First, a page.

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Perirenal abscess


Perirenal abscess is a pocket of pus around one or both kidneys. It is caused by an infection.

Alternative Names:

Perinephric abscess


Most perirenal abscesses are caused by urinary tract infections that start in the bladder. They then spread to the kidney, and to the area around the kidney. Surgery in the urinary tract or reproductive system and a bloodstream infection can also lead to a perirenal abscess.

The biggest risk factor for perirenal abscess is kidney stones, by blockage of urine flow. This provides a place for an infection to grow. Bacteria tend to stick to the stones and antibiotics cannnot kill the bacteria there.

Stones are found in 20 to 60% of patients with perirenal abscess. Other risk factors for perirenal abscess include:

  • Diabetes
  • Having an abnormal urinary tract
  • Trauma
  • IV drug use

Symptoms of perirenal abscess include:

  • Chills
  • Fever
  • Pain in the flank (side of the abdomen) or abdomen, which may extend to the groin or down the leg
  • Sweating
Exams and Tests:

The health care provider will examine you. You may have tenderness in the back or abdomen.

Tests include:


To treat perirenal abscess, the pus can be drained through a catheter that is placed through the skin or with surgery. Antibiotics should also be given, at first through a vein (IV).

Outlook (Prognosis):

In general, quick diagnosis and treatment of perirenal abscess should lead to a good outcome. Kidney stones must be treated to avoid further infections.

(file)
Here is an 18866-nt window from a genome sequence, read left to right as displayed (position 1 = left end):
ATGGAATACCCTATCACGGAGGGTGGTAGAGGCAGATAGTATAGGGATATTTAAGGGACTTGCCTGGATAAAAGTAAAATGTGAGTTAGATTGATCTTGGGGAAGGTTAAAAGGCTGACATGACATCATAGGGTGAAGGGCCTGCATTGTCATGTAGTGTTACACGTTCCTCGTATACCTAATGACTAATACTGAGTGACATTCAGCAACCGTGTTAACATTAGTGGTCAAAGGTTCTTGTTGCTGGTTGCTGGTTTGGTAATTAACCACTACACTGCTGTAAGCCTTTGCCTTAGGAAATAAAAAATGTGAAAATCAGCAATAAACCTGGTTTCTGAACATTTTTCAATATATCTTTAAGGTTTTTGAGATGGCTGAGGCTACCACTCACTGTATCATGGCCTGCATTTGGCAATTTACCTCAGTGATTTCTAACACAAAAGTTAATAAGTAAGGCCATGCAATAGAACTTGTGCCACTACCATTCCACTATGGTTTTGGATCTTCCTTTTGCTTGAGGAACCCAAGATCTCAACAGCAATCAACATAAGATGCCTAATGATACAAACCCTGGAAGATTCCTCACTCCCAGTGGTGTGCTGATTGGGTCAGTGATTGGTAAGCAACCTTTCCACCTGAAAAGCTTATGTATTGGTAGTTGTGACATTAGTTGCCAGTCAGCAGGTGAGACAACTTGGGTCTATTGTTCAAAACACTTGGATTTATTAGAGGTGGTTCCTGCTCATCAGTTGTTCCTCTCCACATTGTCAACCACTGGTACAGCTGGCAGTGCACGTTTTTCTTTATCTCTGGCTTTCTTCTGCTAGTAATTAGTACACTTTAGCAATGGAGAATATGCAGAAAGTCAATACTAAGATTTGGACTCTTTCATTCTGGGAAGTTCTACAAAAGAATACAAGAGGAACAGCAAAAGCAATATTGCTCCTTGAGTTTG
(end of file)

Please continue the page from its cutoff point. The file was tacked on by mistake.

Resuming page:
In rare cases, the infection can spread beyond the kidney area and into the bloodstream. This can be deadly.

Possible Complications:

If you have kidney stones, the infection may not go away.

When to Contact a Medical Professional:

Call your health care provider if you have a history of kidney stones and develop:


If you have kidney stones, ask your provider about the best way to treat them to avoid a perirenal abscess. If you undergo urologic surgery, keep the surgical area as clean as possible.


Chambers HL. Staphylococcal infections. In: Goldman L, Schafer AI, eds. Goldman's Cecil Medicine. 24th ed. Philadelphia, PA: Elsevier Saunders; 2011:chap 296.

Schaeffer AJ, Schaeffer EM. Infections of the urinary tract. In: Wein AJ, ed. Campbell-Walsh Urology. 10th ed. Philadelphia, PA: Elsevier Saunders; 2011:chap 10.

Review Date: 1/21/2015
Reviewed By: Scott Miller, MD, urologist in private practice in Atlanta, GA. Also reviewed by David Zieve, MD, MHA, Isla Ogilvie, PhD, and the A.D.A.M. Editorial team.

The information provided herein should not be used during any medical emergency or for the diagnosis or treatment of any medical condition. A licensed physician should be consulted for diagnosis and treatment of any and all medical conditions. Call 911 for all medical emergencies. Links to other sites are provided for information only -- they do not constitute endorsements of those other sites. Copyright 2002 A.D.A.M., Inc. Any duplication or distribution of the information contained herein is strictly prohibited.

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